Thanks to Michael Stephens, Robert Gevaert & Ed McKeon, Doug Smith, Ron Spurr, Angela M. Clatworthy, Corinna Rumble, Alison Mitchell-Reid, Sharon Mattiuz, William Cooke, Carolyn Nordin, Lanny Robinson, Lorna Eggert, Beverly Fern McKenzie, Bonnie Philbin & Patt Preston, Bruce Nuckowski, Elizabeth Warwick, Ken Monk, and Doug & Donna Gammon for photos of the cemeteries.

Tuesday, July 23, 2013

Photo Contest at The Armchair Genealogist


Received this news release from fellow Canadian blogger Lynn Palermo yesterday -

“Family reunions are a great summer time activity that enables family historians the opportunity to gather family together to capture stories, travel to ancestral hometowns and reconnect with family. Share your family history summer adventure in the form of a photo of a recent or past family reunion. Tell us briefly about your photo. Open for entries from Monday July 22nd 8 am EST, closed at 12 pm Sunday July 28th EST. On Monday morning July 29th Week 2, photo theme will be announced for another chance to win.

Head over to our Contest Page on Facebook and submit your family reunion photo now!  One entry, per person, per week. One winner will be randomly drawn each week and will receive a 1-year subscription to On Monday July 29th we will announce another photo theme for week 2 and you'll have another chance to win!

Week 1- July 22nd 8 am - July 28th midnight EST - Family Reunion Summer Adventure

Week 2- July 29th 8 am- Aug 4th midnight EST.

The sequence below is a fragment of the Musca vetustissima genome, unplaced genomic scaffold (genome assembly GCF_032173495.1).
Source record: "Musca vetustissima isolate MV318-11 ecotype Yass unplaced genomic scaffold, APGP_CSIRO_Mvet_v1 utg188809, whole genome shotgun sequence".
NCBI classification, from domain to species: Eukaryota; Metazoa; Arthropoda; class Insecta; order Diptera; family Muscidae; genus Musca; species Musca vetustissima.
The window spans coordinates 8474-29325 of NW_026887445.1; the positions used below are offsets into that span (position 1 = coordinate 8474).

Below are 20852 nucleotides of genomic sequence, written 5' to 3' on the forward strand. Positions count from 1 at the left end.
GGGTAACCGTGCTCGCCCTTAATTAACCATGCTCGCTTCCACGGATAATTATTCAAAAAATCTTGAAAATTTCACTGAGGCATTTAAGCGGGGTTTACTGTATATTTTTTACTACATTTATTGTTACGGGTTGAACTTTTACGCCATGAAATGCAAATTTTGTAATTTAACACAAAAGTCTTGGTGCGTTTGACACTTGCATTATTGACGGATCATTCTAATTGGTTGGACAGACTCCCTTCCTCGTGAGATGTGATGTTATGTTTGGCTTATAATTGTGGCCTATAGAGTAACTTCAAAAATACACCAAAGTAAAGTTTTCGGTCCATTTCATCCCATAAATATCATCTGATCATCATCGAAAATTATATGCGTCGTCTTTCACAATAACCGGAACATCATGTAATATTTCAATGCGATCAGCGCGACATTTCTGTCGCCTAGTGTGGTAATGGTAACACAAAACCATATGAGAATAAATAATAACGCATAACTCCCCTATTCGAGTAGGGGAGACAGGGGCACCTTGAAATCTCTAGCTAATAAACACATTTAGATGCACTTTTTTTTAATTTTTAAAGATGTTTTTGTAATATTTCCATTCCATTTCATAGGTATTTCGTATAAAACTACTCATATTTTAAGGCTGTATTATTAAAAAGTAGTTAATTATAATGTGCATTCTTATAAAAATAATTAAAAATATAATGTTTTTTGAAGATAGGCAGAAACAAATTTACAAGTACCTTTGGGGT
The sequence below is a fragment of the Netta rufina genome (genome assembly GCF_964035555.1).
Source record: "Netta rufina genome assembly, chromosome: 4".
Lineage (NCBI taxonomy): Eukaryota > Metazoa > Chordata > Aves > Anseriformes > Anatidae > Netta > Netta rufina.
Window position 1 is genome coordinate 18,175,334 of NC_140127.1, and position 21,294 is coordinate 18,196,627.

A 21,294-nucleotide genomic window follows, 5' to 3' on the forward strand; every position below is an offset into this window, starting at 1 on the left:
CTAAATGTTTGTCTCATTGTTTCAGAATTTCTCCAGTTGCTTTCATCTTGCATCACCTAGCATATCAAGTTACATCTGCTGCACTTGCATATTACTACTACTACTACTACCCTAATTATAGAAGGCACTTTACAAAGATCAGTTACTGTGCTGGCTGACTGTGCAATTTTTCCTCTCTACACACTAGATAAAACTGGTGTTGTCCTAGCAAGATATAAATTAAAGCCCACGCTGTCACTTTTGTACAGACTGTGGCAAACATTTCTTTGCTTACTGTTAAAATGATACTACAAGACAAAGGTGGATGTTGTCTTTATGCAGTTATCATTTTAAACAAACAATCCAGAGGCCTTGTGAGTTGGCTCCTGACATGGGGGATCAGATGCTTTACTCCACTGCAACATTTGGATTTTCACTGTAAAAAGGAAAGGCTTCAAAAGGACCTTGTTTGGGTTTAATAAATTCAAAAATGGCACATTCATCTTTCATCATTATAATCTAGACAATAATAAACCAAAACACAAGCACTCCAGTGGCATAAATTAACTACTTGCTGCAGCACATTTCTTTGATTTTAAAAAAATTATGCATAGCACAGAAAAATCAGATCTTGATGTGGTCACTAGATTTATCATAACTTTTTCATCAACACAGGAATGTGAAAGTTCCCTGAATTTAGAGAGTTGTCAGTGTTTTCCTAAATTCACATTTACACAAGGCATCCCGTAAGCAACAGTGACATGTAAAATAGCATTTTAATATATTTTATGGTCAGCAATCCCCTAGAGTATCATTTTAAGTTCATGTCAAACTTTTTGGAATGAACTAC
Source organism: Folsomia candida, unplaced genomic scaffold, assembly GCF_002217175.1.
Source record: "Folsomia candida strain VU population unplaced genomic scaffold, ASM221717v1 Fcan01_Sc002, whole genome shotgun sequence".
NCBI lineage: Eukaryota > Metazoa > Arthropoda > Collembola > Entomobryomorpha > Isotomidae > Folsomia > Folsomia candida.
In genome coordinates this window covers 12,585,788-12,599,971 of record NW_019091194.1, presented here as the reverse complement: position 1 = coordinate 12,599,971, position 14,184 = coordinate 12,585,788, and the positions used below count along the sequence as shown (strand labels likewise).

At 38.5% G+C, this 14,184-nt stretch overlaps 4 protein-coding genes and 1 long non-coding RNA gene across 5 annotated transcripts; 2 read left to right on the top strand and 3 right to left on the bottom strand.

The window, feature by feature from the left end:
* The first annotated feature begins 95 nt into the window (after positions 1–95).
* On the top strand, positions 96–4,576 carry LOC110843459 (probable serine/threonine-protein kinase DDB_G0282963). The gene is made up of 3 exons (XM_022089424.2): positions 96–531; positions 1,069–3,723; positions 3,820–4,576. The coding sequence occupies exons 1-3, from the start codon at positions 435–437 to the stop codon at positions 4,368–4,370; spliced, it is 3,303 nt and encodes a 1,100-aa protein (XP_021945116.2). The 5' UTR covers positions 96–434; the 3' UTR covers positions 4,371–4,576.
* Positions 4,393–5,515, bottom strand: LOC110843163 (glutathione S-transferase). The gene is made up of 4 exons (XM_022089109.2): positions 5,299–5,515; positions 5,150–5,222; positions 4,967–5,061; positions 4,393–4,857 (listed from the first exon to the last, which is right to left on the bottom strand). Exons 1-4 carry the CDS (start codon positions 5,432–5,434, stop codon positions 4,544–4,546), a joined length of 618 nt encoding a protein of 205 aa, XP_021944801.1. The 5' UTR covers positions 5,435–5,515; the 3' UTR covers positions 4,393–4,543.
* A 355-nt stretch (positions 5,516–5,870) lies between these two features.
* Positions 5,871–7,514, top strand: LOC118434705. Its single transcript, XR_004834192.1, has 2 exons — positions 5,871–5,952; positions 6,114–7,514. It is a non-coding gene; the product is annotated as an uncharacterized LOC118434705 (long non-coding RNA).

Week 3 - Aug 5th 8 am- Aug 11th midnight EST.

Open to U.S. and Canadian residents. One entry per person per week. Check the Contest Rules for all the details".

You can also post your photo using Twitter or Instagram use hashtag #outofmyarmchair

Monday, July 22, 2013

Canadian Week in Review 22 July 2013

I have come across the following Canadian websites, blogs, Facebook, and newspaper articles this past week that were of interest to me, and I thought you might be interested in them, too


No new website this week.


No new blogs this week.

Facebook, Videos, You Tube

Perth County Branch Facebook
This is a current page, with up-to-date news items. 

Newspapers Articles of  the Week

ReviewWinnipeg walking tours offer insight into city's history and culture Walk through the city’s financial district called The Exchange District. The banks the use to line the street have now been turned into nightclubs and bars.  

Nova Scotia, Canada: as bonny as the homeland Travel with Nigel Richardson as he tours Nova Scotia.

Ag Museum hopes to hold on to history The Manitoba Agricultural Museum hopes to save a Canadian Pacific Railway water tower and Manitoba Pool grain elevator. Both building require new roofs.

Get out of the city and get in touch with history
Read about the historical town of Gravelbourg, Saskatchewan. Its motto is ‘a touch of Europe in the Prairies’.

New smartphone app to help users explore Canadian history htto:// online voting is underway as Canadians help choose the content for a new smartphone app.  

Story of the Week

Who is Shelly Glover?

So who is Shelly Glover, the new Minister of Heritage in the cabinet of Prime Minister Stephen Harper.

Well, she is from Manitoba, and she has served as Parliamentary Secretary for Finance, Indian and Northern Affairs, and Official Languages. She has also been an Associate Member on the Standing Committee on Canadian Heritage.

So, she should have a grasp on the problems with the 1921 Canadian Census, and the state of the Library and Archives Canada. To date, I haven’t seen anything that she has said about either the census or the LAC. .